“Our staff and patients are always excited to hear about growth opportunities at Vista Community Clinic. We know that this will enable us to care for those patients who may currently have to go through some serious obstacles to receive care or who may receive no care at all without our presence in their area. This funding will allow us to make a positive impact on those in need and make resources available to them so they can choose health.”

View a list of the 1,184 Expanded Services awardees:

View a list of the 160 Health Infrastructure Investment Program awardees:

View more information on the Health Center Program:

Find a Health Center in your area:

Travel back 100 years when patients could get a tooth pulled of 50 cents.

By Larry Cohen/Benco Dental Chairman and Chief Customer Advocate

This century-old dental catalog from the Buckeye Dental Supply Co. is my per­sonal equivalent of the Dead Sea Scrolls. (If any readers/archaeologists are in To­ledo, I would love to know if the old Ohio Building still stands.) But rather than of­fering exceptional insight into antiquity, this catalog provides exceptional insight into the early years of dentistry.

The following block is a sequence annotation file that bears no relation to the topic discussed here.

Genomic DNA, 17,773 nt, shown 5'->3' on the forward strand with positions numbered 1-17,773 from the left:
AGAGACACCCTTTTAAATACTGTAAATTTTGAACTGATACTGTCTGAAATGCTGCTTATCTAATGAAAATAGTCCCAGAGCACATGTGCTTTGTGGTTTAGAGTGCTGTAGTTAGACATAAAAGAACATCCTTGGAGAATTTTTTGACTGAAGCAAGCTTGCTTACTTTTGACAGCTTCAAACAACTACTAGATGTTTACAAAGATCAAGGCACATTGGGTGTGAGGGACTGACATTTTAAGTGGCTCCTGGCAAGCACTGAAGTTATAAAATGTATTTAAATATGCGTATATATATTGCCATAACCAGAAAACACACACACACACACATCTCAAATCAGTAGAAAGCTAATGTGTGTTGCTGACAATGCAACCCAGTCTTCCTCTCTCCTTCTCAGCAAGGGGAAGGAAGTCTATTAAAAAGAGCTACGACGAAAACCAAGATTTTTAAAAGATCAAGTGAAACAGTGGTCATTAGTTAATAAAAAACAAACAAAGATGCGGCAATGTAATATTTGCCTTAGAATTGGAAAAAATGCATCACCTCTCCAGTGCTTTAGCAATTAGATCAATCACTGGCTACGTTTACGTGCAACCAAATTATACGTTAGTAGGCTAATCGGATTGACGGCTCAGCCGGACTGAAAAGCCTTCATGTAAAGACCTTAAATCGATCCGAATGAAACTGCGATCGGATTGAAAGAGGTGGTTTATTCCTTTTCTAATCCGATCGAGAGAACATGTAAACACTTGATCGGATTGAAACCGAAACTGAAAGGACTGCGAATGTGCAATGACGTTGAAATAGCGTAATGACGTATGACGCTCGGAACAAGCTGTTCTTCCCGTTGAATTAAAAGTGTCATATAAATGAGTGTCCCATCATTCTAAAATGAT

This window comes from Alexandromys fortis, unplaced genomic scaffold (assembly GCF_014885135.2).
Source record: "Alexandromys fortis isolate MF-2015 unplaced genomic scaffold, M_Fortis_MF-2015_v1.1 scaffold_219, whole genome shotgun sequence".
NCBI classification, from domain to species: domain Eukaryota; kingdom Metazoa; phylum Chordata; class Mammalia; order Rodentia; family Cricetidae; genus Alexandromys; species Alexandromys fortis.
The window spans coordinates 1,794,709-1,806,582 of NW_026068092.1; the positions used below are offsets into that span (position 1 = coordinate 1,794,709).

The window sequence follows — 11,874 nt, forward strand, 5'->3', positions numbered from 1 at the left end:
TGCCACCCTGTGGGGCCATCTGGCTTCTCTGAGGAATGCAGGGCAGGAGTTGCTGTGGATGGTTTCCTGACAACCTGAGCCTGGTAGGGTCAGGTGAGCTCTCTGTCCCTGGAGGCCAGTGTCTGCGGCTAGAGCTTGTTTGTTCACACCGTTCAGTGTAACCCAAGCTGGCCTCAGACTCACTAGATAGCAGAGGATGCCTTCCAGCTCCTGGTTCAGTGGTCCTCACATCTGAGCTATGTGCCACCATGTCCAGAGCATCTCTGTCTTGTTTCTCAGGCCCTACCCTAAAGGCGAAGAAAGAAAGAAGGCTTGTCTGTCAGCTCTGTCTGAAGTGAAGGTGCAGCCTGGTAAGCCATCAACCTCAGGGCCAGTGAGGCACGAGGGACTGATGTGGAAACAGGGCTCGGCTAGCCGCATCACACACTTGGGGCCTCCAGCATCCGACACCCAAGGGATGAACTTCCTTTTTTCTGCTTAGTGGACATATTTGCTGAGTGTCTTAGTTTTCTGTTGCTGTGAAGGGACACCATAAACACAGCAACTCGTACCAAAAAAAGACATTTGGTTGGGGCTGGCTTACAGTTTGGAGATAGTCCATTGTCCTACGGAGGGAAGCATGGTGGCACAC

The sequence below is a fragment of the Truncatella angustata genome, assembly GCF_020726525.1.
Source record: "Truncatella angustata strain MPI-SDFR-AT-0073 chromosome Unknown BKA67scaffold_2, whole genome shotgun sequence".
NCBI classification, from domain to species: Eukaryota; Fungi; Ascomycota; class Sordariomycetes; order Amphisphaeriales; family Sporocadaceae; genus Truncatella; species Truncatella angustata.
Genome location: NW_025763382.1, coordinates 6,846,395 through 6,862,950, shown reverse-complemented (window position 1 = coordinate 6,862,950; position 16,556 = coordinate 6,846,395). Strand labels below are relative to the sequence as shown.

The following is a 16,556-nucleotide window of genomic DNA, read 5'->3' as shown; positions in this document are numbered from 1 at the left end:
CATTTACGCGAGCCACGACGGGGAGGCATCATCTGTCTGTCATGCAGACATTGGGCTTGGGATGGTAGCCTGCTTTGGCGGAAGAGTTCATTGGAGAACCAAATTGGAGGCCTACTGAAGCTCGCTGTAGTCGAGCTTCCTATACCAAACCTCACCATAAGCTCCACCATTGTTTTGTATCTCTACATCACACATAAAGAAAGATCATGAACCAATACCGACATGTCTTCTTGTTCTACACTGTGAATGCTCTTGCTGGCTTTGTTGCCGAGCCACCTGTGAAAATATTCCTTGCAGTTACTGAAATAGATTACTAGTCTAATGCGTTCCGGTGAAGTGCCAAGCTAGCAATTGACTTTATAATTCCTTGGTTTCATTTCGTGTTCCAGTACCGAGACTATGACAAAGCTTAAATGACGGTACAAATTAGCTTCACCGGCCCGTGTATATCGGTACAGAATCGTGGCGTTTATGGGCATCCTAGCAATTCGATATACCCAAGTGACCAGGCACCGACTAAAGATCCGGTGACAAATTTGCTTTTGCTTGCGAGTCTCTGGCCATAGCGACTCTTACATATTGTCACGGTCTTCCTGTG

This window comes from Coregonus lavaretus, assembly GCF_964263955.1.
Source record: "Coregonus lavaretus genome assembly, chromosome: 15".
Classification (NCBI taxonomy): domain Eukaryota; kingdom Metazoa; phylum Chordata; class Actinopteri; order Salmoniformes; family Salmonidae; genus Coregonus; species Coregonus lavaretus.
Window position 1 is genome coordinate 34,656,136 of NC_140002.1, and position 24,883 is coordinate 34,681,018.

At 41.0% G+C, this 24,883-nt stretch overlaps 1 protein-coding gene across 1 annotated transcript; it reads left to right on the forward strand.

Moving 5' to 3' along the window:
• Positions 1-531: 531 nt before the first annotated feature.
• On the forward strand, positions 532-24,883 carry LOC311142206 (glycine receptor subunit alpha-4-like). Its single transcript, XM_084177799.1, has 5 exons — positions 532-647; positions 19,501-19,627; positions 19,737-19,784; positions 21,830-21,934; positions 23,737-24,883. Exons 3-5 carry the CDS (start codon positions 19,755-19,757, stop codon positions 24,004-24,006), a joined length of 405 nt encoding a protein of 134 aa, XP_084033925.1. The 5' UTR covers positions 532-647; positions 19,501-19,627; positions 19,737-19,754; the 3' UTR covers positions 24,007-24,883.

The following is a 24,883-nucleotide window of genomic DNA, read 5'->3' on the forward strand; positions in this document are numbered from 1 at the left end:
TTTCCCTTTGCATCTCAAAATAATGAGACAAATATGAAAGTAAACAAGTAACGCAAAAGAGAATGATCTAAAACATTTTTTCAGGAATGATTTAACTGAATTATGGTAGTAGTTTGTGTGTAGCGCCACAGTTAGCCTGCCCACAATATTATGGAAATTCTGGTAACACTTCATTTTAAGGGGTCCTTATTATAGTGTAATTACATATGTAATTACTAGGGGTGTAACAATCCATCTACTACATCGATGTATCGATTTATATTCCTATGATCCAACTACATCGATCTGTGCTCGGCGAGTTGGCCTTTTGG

Larry Cohen, Chairman and Chief Customer Advocate

Larry Cohen, Chairman and Chief Customer Advocate

Let’s go back 100 years: A dentist could purchase an intri cately carved, sol­id-oak dental cabinet for $70, while an oak roll-top would run $65. Waiting-room chairs – made of oak, of course – cost $13.50 a pop. As for the operatory, $190 would get you a state-of-the-art Ritter pump chair, complete with leather seat and ball-and-socket head rest.

That furniture and dental chair were quality products and sturdily construct­ed – built to last! One glaring exception, however, was the $3 forceps pictured above. These were made of chrome-plated steel – and when the chrome peeled off (and it did soon enough), the rust began in earnest. But then, how much could pa­tients have expected when extractions ran 50 cents a tooth?

LARRY COHEN, Benco Dental’s chairman and chief customer advocate, has over the past half century collected hundreds of unique dental artifacts, which reside at Benco’s world headquarters in Pittston, Pennsylvania.